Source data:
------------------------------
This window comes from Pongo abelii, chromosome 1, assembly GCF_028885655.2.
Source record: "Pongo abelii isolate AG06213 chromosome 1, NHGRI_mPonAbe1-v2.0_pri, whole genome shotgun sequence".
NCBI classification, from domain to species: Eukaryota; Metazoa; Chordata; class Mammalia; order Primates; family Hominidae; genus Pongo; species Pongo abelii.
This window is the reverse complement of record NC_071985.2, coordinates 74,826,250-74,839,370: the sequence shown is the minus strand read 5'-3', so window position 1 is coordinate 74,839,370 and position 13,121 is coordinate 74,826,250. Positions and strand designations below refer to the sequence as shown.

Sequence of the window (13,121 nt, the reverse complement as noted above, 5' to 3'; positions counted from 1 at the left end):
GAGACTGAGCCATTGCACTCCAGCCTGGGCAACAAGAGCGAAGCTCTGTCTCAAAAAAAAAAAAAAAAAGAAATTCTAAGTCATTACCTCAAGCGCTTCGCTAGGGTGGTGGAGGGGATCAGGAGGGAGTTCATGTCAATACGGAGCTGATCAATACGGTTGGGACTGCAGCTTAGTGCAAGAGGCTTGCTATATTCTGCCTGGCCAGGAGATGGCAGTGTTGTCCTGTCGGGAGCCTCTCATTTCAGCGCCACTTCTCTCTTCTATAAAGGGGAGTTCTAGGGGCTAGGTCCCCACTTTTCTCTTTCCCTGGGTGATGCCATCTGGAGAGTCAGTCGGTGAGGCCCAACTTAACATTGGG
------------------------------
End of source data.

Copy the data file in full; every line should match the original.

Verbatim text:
This window comes from Pongo abelii, chromosome 1, assembly GCF_028885655.2.
Source record: "Pongo abelii isolate AG06213 chromosome 1, NHGRI_mPonAbe1-v2.0_pri, whole genome shotgun sequence".
NCBI classification, from domain to species: Eukaryota; Metazoa; Chordata; class Mammalia; order Primates; family Hominidae; genus Pongo; species Pongo abelii.
This window is the reverse complement of record NC_071985.2, coordinates 74,826,250-74,839,370: the sequence shown is the minus strand read 5'-3', so window position 1 is coordinate 74,839,370 and position 13,121 is coordinate 74,826,250. Positions and strand designations below refer to the sequence as shown.

Sequence of the window (13,121 nt, the reverse complement as noted above, 5' to 3'; positions counted from 1 at the left end):
GAGACTGAGCCATTGCACTCCAGCCTGGGCAACAAGAGCGAAGCTCTGTCTCAAAAAAAAAAAAAAAAAGAAATTCTAAGTCATTACCTCAAGCGCTTCGCTAGGGTGGTGGAGGGGATCAGGAGGGAGTTCATGTCAATACGGAGCTGATCAATACGGTTGGGACTGCAGCTTAGTGCAAGAGGCTTGCTATATTCTGCCTGGCCAGGAGATGGCAGTGTTGTCCTGTCGGGAGCCTCTCATTTCAGCGCCACTTCTCTCTTCTATAAAGGGGAGTTCTAGGGGCTAGGTCCCCACTTTTCTCTTTCCCTGGGTGATGCCATCTGGAGAGTCAGTCGGTGAGGCCCAACTTAACATTGGG